Axios obtained a memo written by the office of Sen. Mark Warner (D-VA), the top Democrat on the Senate Intelligence Committee, that plans for the government to takeover the internet and regulate digital platforms. From Reason:

To save American trust in “our institutions, democracy, free press, and markets,” it suggests, we need unprecedented and undemocratic government intervention into online press and markets, including “comprehensive (GDPR-like) data protection legislation” of the sort enacted in the E.U.

Titled “Potential Policy Proposals for Regulation of Social Media and Technology Firms,” the draft policy paper—penned by Sen. Mark Warner and leaked by an unknown source to Axios—the paper starts out by noting that Russians have long spread disinformation, including when “the Soviets tried to spread ‘fake news’ denigrating Martin Luther King” (here he fails to mention that the Americans in charge at the time did the same). But NOW IT’S DIFFERENT, because technology.

“Today’s tools seem almost built for Russian disinformation techniques,” Warner opines. And the ones to come, he assures us, will be even worse.


The memo splits the proposal into three sections: combat disinformation, protect user privacy, promote competition in tech. Axios provided the details:

  • New resources and roles for government: The paper raises the prospect of new federal funding for media literacy programs that could help consumers sort through the information on online platforms. It also describes the military and intelligence communities as not adequately prepared for foreign information operations and includes various measures for bolstering their capabilities.
  • New rules for platforms: The paper considers requiring web platforms to label bot accounts or do more to identify authentic accounts, with the threat of sanction by the Federal Trade Commission if they fail to do so.
  • But it also goes further: One idea would be to make platforms legally liable for claims like “defamation, invasion of privacy, false light, and public disclosure of private facts” if they fail to take down doctored video and audio or so-called deep fakes (or fabricated footage), if a victim secured a necessary judgement regarding the sharing of that content.
  • Another would hang an “essential facility” label on certain widely-used tech products, like Google Maps. That would require them to offer access on “fair, reasonable and non-discriminatory” terms and not engage in “self-dealing or preferential conduct.”
  • New powers for consumers: Warner’s staffers raised the idea of a law mimicking Europe’s GDPR privacy rules in the United States or offering a more limited right for users to consent to the use of their data.
  • The report also suggested that, to increase visibility into competition, platforms could put a monetary value on an individual user’s data.

So does this mean that satire sites like The Onion and Babylon Bee will no longer exist? Reason reported:

And—of course— these include further revisions to Section 230 of the Communications Decency Act, recently amended by Congress to exclude protections for prostitution-related content. A revision to Section 230 could provide the ability for users to demand takedowns of certain sorts of content and hold platforms liable if they don’t abide, it says, while admitting that “attempting to distinguish between true disinformation and legitimate satire could prove difficult.”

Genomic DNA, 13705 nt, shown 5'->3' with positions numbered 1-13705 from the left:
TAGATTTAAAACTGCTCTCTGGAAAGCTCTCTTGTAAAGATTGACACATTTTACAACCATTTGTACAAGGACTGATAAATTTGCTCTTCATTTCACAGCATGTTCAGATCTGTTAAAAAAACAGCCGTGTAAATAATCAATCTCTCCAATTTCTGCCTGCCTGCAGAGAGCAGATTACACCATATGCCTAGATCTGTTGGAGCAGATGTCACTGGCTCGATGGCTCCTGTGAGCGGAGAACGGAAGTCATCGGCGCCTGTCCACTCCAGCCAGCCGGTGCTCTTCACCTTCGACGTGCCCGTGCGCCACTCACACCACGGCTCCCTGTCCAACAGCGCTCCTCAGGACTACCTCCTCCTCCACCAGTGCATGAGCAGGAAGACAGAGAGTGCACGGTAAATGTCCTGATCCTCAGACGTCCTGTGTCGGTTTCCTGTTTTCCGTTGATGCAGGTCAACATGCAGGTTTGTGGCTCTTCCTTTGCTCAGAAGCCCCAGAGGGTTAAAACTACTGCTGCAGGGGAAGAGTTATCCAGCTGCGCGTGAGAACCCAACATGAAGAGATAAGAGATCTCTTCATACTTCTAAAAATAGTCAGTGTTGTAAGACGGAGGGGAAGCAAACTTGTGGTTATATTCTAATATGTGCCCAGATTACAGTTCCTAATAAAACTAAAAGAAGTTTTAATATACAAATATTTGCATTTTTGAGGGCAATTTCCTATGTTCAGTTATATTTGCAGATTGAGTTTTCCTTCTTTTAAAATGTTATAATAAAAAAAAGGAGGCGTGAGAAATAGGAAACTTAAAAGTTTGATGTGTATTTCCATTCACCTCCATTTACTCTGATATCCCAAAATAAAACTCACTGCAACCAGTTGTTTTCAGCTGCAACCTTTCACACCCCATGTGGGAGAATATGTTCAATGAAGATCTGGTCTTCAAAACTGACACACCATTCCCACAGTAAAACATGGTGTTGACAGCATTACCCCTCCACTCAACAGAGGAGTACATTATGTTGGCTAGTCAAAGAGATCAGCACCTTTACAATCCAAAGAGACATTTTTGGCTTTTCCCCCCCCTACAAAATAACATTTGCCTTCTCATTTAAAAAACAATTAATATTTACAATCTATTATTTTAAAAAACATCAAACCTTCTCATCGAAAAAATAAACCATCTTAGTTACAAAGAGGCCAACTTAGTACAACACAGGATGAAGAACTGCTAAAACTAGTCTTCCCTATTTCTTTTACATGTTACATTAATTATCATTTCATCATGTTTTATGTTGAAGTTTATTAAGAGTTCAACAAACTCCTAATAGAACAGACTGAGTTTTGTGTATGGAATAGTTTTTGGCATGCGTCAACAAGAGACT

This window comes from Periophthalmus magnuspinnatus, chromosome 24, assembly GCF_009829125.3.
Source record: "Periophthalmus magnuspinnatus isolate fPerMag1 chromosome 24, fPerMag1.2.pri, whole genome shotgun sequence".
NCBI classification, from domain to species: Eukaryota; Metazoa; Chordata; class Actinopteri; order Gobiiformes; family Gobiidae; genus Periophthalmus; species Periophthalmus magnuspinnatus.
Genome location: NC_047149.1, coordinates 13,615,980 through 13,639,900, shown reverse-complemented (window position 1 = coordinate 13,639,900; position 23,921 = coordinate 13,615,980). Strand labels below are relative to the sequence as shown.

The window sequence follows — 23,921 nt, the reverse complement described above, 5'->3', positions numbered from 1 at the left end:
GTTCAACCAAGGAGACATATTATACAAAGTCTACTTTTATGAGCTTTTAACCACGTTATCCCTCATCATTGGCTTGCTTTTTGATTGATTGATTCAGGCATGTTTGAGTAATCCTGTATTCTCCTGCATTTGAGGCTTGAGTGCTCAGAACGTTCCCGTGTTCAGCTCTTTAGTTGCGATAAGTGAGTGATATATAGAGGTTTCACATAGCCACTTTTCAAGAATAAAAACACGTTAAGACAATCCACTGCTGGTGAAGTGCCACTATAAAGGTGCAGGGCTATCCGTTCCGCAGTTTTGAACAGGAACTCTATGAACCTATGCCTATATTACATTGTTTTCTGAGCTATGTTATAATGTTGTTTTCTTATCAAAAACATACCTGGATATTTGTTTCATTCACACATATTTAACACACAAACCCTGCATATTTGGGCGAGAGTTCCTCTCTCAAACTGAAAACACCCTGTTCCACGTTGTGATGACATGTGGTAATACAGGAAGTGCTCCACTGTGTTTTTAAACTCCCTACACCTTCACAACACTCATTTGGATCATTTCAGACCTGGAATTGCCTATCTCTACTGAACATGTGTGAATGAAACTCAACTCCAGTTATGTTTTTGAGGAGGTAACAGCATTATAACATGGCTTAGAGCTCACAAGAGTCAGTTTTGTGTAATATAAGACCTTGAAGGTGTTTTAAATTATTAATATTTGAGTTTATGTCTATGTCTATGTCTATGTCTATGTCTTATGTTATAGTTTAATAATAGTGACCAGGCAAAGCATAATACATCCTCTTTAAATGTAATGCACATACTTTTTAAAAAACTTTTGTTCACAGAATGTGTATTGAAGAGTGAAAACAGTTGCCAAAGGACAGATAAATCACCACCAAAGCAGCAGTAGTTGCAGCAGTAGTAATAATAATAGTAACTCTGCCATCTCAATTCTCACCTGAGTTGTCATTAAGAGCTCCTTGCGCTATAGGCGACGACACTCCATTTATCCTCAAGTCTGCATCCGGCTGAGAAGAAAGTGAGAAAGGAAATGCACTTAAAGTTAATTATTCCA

At least the memo “acknowledges that these policy ideas come with plenty of questions: ‘In many cases there may be flaws in each proposal that may undercut the goal the proposal is trying achieve, or pose a political problem that simply can’t be overcome at this time.'”

One of those is labeling for bots. Warner’s office wants “companies to somehow label bots or be penalized” without offering an idea on how a company should do this. The memo also would like “social media platforms to authenticate and disclose the geographic origin of all user accounts or posts.” Matthew Ingram at the Columbia Journalism Review addresses this issue:

But would labeling bots actually help solve the issues Congress is concerned about? Experts say they are just one part of the problem, and that the behavior of what are sometimes called “cyborgs”—partially automated accounts run by human beings—is also important. And while anonymity can be a shield for some trolls, others are more than happy to engage in all kinds of bad behavior under their real names.

The paper also admits that identifying users could backfire if it invades the privacy of journalists or dissidents and whistleblowers who have real reasons for wanting to remain anonymous.

Warner’s memo does not “include the possibility of breaking up any large tech platforms – as some activists have called for – or establishing a new federal regulator for digital issues.” The Washington Free Beacon pointed out that the group Freedom from Facebook has asked “the Federal Trade Commission to break up the social media giant’s many properties and impose several of the same proposals that show up in the white paper.”

The left has gone into an outrage over Russia interference and data taken by Cambridge Analysts. Yes, our data belongs to us, but we don’t need government to protect us. Usually when you ask to be sent emails from a company, there’s a box that asks you if it’s okay to share your information with third parties. Simply don’t click the box. When you sign up for apps on Facebook or Twitter it warns you that third parties may gain access to your data. If that pops up then don’t use that app.


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